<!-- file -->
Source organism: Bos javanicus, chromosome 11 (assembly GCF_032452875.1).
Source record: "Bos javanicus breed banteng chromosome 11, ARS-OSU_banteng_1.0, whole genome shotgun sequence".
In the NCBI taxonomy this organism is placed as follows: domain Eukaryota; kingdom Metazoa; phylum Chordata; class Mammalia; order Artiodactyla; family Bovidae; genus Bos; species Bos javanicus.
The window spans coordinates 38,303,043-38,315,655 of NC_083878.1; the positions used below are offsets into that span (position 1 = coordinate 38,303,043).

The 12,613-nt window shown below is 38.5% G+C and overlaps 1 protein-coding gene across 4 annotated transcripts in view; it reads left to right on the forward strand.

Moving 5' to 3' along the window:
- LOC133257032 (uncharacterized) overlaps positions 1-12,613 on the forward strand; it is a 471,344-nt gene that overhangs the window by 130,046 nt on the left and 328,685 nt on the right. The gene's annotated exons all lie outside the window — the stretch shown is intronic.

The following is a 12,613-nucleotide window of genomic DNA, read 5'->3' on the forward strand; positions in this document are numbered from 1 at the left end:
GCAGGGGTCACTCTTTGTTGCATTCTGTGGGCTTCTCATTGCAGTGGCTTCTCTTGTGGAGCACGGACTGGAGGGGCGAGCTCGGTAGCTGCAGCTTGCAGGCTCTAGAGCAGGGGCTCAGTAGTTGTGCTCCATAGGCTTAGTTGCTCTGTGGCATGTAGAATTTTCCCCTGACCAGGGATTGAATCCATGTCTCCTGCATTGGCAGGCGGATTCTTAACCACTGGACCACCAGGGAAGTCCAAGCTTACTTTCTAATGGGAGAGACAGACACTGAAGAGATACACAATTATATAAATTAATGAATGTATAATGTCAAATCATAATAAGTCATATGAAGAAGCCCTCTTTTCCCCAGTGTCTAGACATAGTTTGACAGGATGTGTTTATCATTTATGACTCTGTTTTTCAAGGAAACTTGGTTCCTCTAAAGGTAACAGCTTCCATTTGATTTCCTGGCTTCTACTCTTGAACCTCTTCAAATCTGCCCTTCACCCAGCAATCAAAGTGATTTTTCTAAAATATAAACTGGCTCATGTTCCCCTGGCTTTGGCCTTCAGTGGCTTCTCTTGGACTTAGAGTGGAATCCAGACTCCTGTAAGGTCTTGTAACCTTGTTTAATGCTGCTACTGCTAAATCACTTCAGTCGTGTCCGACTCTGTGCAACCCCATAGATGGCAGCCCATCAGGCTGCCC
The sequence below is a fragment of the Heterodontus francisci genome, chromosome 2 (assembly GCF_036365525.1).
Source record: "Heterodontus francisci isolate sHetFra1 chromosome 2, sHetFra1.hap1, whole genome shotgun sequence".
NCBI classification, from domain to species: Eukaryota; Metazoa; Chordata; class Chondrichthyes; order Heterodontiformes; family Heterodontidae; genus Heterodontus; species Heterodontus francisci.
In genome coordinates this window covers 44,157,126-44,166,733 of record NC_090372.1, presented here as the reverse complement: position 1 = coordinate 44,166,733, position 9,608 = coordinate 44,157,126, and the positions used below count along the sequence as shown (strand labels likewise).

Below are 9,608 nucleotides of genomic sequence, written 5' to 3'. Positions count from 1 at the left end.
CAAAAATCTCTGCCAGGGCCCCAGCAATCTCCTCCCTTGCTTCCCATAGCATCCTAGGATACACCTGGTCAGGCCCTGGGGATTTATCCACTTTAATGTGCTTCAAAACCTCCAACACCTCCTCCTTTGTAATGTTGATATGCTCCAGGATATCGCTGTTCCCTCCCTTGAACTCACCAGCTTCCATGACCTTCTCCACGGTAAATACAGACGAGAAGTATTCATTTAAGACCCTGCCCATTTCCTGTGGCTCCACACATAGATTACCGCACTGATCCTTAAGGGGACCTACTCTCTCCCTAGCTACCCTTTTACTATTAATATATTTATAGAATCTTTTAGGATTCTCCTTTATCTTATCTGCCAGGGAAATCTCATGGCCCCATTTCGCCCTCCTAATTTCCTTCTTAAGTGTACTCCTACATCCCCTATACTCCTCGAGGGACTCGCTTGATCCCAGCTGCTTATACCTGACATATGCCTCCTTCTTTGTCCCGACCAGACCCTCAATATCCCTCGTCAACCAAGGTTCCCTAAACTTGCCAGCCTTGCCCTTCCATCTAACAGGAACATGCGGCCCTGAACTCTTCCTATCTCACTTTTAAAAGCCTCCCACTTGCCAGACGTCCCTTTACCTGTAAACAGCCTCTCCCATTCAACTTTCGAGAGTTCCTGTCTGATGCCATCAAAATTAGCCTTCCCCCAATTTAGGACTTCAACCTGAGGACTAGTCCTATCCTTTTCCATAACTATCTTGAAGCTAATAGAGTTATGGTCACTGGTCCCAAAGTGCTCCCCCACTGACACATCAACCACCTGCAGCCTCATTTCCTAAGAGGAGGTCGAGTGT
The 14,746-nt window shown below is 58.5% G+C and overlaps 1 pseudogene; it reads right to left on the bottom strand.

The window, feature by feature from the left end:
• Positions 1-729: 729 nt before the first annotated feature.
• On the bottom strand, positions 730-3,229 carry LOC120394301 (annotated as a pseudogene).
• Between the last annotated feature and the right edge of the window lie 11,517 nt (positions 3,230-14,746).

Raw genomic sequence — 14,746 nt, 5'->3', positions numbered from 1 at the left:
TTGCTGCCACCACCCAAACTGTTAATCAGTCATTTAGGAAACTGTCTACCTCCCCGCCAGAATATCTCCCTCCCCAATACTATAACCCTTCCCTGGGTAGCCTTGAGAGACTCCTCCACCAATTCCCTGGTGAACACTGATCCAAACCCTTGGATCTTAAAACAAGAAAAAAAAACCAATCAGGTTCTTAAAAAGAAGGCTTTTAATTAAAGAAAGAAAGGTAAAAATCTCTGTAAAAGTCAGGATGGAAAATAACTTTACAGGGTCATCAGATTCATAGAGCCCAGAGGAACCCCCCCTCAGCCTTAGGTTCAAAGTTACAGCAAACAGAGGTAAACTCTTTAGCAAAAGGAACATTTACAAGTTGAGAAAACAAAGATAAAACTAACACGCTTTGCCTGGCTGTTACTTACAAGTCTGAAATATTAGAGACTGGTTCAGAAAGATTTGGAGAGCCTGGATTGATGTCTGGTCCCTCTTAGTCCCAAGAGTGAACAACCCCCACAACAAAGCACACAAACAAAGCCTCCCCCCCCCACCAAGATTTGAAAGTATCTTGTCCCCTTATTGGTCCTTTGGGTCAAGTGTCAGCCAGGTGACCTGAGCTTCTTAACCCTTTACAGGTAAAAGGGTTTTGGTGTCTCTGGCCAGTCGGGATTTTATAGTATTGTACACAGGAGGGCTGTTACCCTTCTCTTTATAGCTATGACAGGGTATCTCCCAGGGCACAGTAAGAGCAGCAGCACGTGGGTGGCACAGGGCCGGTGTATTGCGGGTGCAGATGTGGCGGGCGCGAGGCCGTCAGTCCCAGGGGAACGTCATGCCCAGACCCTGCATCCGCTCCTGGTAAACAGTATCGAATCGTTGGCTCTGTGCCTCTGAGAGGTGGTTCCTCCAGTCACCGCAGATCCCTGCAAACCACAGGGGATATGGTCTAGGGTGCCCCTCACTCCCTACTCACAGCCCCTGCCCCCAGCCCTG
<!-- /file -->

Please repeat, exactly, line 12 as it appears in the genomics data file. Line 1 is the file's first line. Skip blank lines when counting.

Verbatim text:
NCBI classification, from domain to species: Eukaryota; Metazoa; Chordata; class Chondrichthyes; order Heterodontiformes; family Heterodontidae; genus Heterodontus; species Heterodontus francisci.